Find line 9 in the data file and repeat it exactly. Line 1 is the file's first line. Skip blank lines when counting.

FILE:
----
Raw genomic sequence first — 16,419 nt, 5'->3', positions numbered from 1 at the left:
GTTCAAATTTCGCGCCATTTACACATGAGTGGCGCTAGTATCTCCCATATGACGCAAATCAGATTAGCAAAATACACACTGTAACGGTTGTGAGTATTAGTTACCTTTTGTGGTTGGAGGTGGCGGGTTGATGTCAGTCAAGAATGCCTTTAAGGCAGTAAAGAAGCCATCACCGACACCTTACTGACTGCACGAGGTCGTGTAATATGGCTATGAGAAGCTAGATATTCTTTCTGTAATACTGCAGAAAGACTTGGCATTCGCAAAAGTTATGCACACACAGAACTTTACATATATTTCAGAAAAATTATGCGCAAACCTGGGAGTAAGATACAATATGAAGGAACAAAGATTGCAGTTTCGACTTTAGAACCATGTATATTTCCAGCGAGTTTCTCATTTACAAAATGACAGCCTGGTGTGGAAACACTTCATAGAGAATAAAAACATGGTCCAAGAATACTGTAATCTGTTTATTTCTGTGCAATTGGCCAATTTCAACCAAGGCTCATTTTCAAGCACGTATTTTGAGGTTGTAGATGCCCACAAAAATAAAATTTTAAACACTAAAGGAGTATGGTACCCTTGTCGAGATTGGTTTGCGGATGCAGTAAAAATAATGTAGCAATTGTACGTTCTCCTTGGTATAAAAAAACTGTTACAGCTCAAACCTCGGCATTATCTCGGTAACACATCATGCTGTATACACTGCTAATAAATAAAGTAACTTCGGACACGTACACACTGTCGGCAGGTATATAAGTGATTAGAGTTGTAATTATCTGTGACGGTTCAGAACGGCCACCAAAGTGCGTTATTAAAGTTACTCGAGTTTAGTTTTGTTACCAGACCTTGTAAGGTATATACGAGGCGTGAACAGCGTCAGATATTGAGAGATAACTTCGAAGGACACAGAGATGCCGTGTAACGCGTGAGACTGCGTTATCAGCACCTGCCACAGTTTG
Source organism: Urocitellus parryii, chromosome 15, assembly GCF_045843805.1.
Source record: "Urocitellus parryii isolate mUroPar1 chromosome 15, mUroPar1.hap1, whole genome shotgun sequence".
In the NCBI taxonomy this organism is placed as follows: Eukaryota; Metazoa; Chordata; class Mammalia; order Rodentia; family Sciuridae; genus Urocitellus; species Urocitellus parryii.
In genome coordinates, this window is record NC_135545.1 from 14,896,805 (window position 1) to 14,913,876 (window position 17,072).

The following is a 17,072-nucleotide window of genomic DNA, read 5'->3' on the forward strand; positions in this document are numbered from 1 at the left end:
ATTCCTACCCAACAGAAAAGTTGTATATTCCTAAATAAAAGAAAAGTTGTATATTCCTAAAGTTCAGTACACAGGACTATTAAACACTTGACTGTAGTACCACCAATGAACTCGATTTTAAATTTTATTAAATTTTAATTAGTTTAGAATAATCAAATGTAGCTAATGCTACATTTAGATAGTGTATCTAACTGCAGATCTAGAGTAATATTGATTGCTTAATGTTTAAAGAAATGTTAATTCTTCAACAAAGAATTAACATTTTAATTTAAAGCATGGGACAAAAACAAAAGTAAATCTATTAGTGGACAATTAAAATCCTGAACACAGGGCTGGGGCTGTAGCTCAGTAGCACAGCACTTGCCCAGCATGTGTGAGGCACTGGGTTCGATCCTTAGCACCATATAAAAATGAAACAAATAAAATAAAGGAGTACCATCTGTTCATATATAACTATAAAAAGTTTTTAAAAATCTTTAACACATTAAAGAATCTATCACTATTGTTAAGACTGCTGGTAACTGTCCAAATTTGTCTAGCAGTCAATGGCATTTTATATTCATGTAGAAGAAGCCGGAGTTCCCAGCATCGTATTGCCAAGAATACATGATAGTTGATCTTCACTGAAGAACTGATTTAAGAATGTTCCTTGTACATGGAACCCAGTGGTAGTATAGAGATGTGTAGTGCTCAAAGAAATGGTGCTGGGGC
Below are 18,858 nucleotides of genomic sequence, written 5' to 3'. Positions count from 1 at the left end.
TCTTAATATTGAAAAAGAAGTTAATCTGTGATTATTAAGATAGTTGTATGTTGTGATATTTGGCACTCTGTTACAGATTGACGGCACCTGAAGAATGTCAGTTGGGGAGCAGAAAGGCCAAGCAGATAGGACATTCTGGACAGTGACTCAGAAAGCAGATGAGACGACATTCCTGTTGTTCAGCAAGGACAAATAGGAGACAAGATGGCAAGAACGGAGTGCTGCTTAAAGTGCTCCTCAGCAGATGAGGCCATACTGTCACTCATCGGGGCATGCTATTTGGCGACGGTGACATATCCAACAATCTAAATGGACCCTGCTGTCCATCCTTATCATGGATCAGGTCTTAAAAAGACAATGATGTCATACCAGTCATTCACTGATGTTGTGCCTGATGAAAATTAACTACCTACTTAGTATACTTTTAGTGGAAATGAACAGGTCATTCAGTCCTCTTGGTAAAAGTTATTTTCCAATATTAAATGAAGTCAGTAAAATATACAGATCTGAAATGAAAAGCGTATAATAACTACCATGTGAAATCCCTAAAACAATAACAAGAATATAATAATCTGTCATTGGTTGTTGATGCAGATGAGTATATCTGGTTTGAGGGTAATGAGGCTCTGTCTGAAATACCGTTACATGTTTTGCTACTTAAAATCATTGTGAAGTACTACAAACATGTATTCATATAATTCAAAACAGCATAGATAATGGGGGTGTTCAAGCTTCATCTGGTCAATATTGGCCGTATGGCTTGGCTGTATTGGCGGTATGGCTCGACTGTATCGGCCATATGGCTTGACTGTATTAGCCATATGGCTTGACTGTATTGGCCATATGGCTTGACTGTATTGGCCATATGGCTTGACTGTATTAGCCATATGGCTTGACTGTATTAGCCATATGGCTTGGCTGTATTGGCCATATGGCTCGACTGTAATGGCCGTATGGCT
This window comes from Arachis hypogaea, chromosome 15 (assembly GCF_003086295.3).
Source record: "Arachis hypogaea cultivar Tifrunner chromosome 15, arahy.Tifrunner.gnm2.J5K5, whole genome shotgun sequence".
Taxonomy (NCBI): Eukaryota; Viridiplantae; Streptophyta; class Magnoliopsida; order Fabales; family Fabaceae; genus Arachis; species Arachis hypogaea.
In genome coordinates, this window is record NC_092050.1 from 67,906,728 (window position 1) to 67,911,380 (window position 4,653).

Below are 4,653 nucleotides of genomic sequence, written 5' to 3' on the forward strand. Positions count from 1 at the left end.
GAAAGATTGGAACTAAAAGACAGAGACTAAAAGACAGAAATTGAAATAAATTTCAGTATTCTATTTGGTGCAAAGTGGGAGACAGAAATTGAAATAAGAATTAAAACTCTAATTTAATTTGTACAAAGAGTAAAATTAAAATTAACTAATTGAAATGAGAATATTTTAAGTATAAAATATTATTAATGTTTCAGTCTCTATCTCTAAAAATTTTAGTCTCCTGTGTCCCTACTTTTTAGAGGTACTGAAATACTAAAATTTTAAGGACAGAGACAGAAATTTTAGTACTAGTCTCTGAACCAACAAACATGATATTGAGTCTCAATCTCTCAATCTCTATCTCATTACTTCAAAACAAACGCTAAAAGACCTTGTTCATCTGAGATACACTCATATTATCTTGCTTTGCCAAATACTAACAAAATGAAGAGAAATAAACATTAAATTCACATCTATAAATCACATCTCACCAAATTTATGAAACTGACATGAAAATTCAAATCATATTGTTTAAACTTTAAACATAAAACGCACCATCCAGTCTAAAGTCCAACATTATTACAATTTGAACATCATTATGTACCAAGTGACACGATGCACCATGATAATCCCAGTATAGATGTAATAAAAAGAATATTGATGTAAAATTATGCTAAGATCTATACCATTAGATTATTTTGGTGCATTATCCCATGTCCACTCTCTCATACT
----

Below are 18,858 nucleotides of genomic sequence, written 5' to 3'. Positions count from 1 at the left end.